In 1987 I remember having my ears grabbed by this track on the radio called “Pump Up The Volume” by MARRS.
Now that mashups are so common, this track doesn’t sound particularly remarkable. But in seventh grade it was startling to hear a house music track full of random samples. “Pump Up The Volume” was part of the same UK dance music movement that spawned the KLF’s “Doctorin’ The Tardis” and “Rush” by Big Audio Dynamite. I wasn’t enough of a hip-hop head in 1987 to recognize where the phrase in the title comes from, but now I do, it’s from “I Know You Got Soul” by Eric B and Rakim. Listen at 0:43:
If I had to pick a single track to explain to an alien or time traveler what hip-hop is and why it’s so awesome, I think I’d pick “Nas Is Like.”
Nas has a great flow full of powerful imagery, but what truly sets this track apart for me is DJ Premier’s production. It’s a complex web of samples and scratches that tie together so seamlessly as to be much greater than the sum of their parts. A lot of the samples are from other songs by Nas himself. Here’s a diagram of all the samples, click to see it bigger:
For my 35th birthday, my sister gave me a CD of Muppet Silly Songs, a favorite of ours when we were kids. It’s been out of print for years and last time I checked wasn’t even available on the web, legally or not. We unearthed the vinyl at our mom and stepfather’s place when we were there over Mother’s Day, and Molly converted it to digital with the help of our friend Leo.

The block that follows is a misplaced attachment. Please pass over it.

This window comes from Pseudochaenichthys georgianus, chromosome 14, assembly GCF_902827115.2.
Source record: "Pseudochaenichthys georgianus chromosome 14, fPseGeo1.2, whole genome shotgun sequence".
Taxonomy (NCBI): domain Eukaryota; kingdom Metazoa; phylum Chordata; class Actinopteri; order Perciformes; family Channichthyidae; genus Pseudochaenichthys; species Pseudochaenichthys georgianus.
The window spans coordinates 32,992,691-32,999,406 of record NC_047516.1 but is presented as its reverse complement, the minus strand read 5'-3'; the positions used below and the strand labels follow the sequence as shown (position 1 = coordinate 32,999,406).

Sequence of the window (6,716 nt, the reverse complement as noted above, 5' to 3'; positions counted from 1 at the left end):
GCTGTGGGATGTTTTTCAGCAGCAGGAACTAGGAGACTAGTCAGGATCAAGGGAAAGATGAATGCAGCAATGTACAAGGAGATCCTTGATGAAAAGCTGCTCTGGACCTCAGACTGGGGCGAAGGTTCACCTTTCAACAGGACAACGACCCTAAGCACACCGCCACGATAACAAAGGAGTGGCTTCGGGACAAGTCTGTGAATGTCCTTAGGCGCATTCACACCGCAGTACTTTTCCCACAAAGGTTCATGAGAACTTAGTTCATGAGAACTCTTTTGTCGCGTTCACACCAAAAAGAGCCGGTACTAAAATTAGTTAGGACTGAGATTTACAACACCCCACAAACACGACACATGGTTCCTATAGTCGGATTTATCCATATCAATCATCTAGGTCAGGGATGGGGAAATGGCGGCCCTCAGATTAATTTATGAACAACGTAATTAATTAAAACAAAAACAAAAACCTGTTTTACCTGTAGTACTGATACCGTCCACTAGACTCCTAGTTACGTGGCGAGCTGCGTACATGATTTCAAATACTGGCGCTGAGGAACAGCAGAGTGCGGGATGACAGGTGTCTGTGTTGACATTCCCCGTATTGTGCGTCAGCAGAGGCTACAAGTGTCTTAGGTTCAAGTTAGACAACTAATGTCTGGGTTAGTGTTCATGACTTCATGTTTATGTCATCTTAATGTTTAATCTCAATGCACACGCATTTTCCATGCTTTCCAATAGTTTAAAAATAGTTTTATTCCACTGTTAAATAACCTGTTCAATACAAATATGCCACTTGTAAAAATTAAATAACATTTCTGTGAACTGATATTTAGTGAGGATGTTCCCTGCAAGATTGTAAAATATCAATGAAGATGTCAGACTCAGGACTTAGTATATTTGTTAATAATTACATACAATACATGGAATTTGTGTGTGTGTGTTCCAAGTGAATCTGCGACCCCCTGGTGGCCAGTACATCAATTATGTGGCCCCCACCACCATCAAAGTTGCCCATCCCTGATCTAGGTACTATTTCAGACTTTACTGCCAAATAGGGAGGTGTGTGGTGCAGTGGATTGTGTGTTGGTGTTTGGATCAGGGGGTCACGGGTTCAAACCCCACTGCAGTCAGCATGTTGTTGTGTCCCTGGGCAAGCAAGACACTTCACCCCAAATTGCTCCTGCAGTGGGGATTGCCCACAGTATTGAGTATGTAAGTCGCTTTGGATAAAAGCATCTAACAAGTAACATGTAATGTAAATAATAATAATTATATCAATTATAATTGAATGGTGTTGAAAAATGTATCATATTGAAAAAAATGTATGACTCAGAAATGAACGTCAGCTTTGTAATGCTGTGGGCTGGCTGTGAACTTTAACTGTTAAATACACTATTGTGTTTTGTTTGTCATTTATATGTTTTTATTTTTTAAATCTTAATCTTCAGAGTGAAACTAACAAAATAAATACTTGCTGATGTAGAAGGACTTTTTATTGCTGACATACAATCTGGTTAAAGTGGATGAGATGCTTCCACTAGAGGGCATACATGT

I’m not a big classical music guy for the most part, but I never get tired of Bach.
This stodgy eighteenth century Lutheran doesn’t seem a likely inspiration for a hipster electronica producer like me. There aren’t too many other wearers of powdered wigs in my record collection, and Bach is the only one in the regular rotation. Why? When I studied jazz guitar I was encouraged to learn some Bach violin and cello music. I learned a lot about music theory that way but I had a surprising amount of fun too. Those pieces are complex and technical, but they’re easy to memorize – it’s one catchy hook after another after another.
I’ve had a lot of music teachers, formal and informal. The best one has been the computer. It mindlessly plays anything I tell it to, over and over. Hearing an idea played back on a continuous loop tells me quickly if it’s good or not. If the idea is bad, I immediately get annoyed, and if it’s good, I’ll cheerfully listen to it loop for hours.
There’s something in the cumulative experience of a loop that makes it greater than the sum of the individual listens. Good loops create a meditative, trance-like state, like Buddhist mantras you can dance to. As far as I’m concerned, if it’s the right groove, there’s no such thing as too much repetition. Take “Hey Jude” by the Beatles.
At the end, they repeat “Naah, na na nanana naah, nanana naah, hey Jude” over and over for four minutes. I could listen to it for forty minutes. Why don’t I get bored? Continue reading